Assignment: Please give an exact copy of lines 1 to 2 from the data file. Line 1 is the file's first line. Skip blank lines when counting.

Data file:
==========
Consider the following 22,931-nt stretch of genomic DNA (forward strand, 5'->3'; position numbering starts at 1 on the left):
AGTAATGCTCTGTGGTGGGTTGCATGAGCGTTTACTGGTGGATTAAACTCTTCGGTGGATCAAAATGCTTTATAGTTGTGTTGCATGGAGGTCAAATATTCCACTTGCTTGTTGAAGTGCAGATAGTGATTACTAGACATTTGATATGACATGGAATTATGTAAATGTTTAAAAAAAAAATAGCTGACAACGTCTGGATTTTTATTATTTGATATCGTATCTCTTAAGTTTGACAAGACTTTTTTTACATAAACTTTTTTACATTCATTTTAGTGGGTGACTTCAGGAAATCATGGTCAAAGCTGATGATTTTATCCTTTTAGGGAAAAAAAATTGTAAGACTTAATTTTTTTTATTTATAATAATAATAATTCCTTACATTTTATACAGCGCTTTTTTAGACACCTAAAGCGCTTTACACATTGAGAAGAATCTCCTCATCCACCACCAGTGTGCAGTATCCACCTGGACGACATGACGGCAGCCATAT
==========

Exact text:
Consider the following 22,931-nt stretch of genomic DNA (forward strand, 5'->3'; position numbering starts at 1 on the left):
AGTAATGCTCTGTGGTGGGTTGCATGAGCGTTTACTGGTGGATTAAACTCTTCGGTGGATCAAAATGCTTTATAGTTGTGTTGCATGGAGGTCAAATATTCCACTTGCTTGTTGAAGTGCAGATAGTGATTACTAGACATTTGATATGACATGGAATTATGTAAATGTTTAAAAAAAAAATAGCTGACAACGTCTGGATTTTTATTATTTGATATCGTATCTCTTAAGTTTGACAAGACTTTTTTTACATAAACTTTTTTACATTCATTTTAGTGGGTGACTTCAGGAAATCATGGTCAAAGCTGATGATTTTATCCTTTTAGGGAAAAAAAATTGTAAGACTTAATTTTTTTTATTTATAATAATAATAATTCCTTACATTTTATACAGCGCTTTTTTAGACACCTAAAGCGCTTTACACATTGAGAAGAATCTCCTCATCCACCACCAGTGTGCAGTATCCACCTGGACGACATGACGGCAGCCATAT